20240526 donald trump
Former US President and Republican presidential candidate Donald Trump attends the Libertarian Party's national convention in Washington, D.C. Image Credit: Reuters

New York: Jurors will soon deliver a verdict in the New York trial of Donald Trump. Guilty or innocent, their decision will shake the United States.

They must decide whether the former and perhaps future president is a criminal, just months before an election that could put him back in the White House.

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The panel of 12 ordinary New Yorkers will start deliberations this week and they must reach a unanimous verdict, or the case will be declared a mistrial.

Here are some of the pressing questions ahead:

What will jury be asked to decide?

Much attention has been paid to the salacious details that have emerged in the trial, particularly from porn star Stormy Daniels who alleged a sexual encounter with Trump in 2006.

But the case ultimately boils down to whether Trump knowingly covered up a $130,000 payment to Daniels for her silence in an effort to prevent her claims derailing his 2016 presidential battle against Hillary Clinton.

The jury must decide not only if Trump caused the records of payments to be falsified, but that he did so to cover up another crime - an undeclared campaign donation in this case - making it a felony.

Depending on the judge's instructions to the jurors, the 12 panelists could be asked to consider whether the alleged cover-up was a lesser misdemeanor if the threshold for a felony conviction is not surpassed - though this is seen as unlikely.

What are their options?

The jury would have to agree unanimously to find Trump either guilty or not guilty.

Trump's defense team has sought to sow doubts in the minds of one or two holdouts in the jury, which is all that would be needed to spare the property mogul a conviction, causing a mistrial.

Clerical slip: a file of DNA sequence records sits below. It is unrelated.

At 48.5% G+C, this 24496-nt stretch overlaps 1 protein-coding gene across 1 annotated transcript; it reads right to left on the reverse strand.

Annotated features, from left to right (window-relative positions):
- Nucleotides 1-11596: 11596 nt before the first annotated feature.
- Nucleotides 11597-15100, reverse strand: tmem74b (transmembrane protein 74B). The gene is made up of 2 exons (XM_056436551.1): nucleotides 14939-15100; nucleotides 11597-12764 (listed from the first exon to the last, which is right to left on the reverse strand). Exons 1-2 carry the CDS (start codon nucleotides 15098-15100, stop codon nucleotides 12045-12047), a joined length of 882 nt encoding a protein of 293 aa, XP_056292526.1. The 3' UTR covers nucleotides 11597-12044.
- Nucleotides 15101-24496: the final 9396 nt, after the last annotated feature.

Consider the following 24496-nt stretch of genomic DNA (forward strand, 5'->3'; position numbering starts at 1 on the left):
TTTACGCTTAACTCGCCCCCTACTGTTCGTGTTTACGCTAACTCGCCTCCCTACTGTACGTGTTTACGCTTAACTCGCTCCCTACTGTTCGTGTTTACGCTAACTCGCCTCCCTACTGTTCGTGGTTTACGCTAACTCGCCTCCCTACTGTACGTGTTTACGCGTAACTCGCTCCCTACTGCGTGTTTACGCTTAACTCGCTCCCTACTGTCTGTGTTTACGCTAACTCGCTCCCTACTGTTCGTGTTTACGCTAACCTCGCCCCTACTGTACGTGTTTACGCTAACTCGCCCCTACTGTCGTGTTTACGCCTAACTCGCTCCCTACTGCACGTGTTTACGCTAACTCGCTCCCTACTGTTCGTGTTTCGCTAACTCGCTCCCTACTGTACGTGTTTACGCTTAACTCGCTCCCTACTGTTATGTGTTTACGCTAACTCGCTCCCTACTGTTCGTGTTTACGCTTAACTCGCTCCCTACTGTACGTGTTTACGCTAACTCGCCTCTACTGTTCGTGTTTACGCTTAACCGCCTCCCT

The tortuous jury selection process at the start of the trial probed jurors' media consumption and feelings towards Trump in microscopic detail, revealing at least one follows the former president on his Truth Social platform.

Could Trump end up behind bars?

Yes, former president Trump could go to prison.

Judge Juan Merchan has come close to jailing the far-right populist for breaches of a gag order in place to protect witnesses, the jury and family members of some of those involved in the trial.

But experts say a fine, probation or community service are all far more likely options.

Would conviction impact Trump campaign?

A guilty verdict could hurt Trump's standing with "law and order conservatives" who could be put off by a criminal record. Religious, pro-family voters could also be deterred by the appearance that Trump cheated on his wife with a porn star.

An ABC News-Ipsos poll earlier this month found 16 percent of Trump supporters would reconsider their support for him if he were to be convicted of a felony.

Trump would almost certainly appeal the conviction, kicking the issue down the road until after the election.

Whatever happens, Trump can still run for president, be elected to office and once again take the presidential oath - even if he has been convicted or even jailed.